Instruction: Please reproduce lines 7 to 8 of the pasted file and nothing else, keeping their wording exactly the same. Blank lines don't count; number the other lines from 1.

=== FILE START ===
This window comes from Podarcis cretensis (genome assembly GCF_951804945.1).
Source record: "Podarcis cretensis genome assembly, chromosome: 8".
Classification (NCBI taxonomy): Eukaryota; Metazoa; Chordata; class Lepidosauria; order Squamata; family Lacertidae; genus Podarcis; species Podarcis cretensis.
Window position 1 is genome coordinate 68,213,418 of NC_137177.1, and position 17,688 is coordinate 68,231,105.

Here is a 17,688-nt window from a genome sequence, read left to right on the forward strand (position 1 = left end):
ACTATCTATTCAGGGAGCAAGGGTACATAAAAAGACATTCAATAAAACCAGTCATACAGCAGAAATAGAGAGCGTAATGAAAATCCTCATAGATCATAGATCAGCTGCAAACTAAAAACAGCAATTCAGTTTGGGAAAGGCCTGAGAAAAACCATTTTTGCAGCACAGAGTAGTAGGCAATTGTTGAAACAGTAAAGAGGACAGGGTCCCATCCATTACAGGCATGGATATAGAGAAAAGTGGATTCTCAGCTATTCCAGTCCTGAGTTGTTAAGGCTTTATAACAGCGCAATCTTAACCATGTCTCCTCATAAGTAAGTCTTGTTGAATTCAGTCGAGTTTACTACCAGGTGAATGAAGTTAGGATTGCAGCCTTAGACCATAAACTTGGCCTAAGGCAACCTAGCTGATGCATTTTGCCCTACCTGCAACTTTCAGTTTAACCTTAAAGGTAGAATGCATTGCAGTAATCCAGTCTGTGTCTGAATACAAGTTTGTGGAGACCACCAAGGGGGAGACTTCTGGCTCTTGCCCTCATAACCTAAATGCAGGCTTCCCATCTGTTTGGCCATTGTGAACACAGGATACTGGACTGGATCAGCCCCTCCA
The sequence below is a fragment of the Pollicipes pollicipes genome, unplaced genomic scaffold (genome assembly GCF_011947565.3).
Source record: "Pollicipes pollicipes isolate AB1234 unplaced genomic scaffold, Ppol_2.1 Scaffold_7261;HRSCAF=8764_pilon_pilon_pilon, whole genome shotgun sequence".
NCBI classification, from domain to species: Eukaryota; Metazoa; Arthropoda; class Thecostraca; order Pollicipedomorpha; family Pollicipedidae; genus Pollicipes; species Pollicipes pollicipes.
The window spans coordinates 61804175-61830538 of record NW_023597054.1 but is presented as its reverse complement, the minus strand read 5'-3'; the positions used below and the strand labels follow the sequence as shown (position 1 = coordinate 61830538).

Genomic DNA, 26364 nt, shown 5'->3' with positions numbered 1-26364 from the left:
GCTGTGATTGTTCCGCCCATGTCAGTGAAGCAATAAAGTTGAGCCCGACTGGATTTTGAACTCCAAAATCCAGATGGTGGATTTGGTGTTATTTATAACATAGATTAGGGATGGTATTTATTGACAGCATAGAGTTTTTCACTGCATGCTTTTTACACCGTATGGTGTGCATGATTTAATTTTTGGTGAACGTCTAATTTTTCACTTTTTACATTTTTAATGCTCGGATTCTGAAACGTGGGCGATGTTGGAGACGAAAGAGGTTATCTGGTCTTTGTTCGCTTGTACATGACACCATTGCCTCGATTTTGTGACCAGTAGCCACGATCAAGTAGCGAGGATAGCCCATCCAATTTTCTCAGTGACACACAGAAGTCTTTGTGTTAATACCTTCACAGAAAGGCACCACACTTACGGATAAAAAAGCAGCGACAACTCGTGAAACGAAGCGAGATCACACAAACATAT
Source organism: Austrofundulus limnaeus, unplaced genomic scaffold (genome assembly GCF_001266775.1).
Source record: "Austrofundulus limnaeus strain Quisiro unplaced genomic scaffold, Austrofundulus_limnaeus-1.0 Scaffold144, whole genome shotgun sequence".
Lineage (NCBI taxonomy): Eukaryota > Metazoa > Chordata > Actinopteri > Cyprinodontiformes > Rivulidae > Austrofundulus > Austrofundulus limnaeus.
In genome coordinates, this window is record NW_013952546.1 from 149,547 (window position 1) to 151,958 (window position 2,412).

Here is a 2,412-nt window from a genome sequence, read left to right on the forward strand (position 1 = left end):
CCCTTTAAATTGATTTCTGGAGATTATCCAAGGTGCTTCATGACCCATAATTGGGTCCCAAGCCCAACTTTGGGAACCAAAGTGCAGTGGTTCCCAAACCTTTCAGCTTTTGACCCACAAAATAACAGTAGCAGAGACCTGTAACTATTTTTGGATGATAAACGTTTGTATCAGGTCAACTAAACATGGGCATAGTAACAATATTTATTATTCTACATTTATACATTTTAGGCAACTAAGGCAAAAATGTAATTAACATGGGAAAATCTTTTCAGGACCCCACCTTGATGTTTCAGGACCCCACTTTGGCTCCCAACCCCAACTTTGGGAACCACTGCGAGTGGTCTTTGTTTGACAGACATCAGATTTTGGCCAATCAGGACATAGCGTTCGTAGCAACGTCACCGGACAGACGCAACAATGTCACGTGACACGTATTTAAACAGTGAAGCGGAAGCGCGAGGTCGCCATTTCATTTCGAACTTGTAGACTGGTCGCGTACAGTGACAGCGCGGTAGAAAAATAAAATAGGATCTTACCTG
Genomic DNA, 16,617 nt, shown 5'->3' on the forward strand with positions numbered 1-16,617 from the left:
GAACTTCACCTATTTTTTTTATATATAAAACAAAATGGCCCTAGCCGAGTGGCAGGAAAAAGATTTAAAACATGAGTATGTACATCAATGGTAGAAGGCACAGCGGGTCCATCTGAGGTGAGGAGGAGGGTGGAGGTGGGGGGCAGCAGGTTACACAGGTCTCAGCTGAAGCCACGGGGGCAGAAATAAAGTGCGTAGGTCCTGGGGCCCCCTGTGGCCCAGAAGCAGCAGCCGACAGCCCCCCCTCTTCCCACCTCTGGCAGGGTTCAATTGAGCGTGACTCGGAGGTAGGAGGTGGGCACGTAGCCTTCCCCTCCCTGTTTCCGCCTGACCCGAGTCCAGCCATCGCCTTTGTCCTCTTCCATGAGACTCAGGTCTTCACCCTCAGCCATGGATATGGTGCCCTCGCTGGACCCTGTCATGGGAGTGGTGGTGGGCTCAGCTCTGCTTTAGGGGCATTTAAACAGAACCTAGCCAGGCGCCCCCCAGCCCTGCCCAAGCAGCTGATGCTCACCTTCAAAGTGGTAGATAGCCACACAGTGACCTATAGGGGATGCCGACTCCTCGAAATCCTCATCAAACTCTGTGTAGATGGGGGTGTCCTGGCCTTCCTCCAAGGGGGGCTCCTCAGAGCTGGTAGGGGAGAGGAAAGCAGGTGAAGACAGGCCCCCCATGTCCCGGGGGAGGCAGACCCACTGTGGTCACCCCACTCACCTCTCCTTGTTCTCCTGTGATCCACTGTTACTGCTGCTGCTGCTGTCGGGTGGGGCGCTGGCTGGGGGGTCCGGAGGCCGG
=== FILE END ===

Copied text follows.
The sequence below is a fragment of the Pollicipes pollicipes genome, unplaced genomic scaffold (genome assembly GCF_011947565.3).
Source record: "Pollicipes pollicipes isolate AB1234 unplaced genomic scaffold, Ppol_2.1 Scaffold_7261;HRSCAF=8764_pilon_pilon_pilon, whole genome shotgun sequence".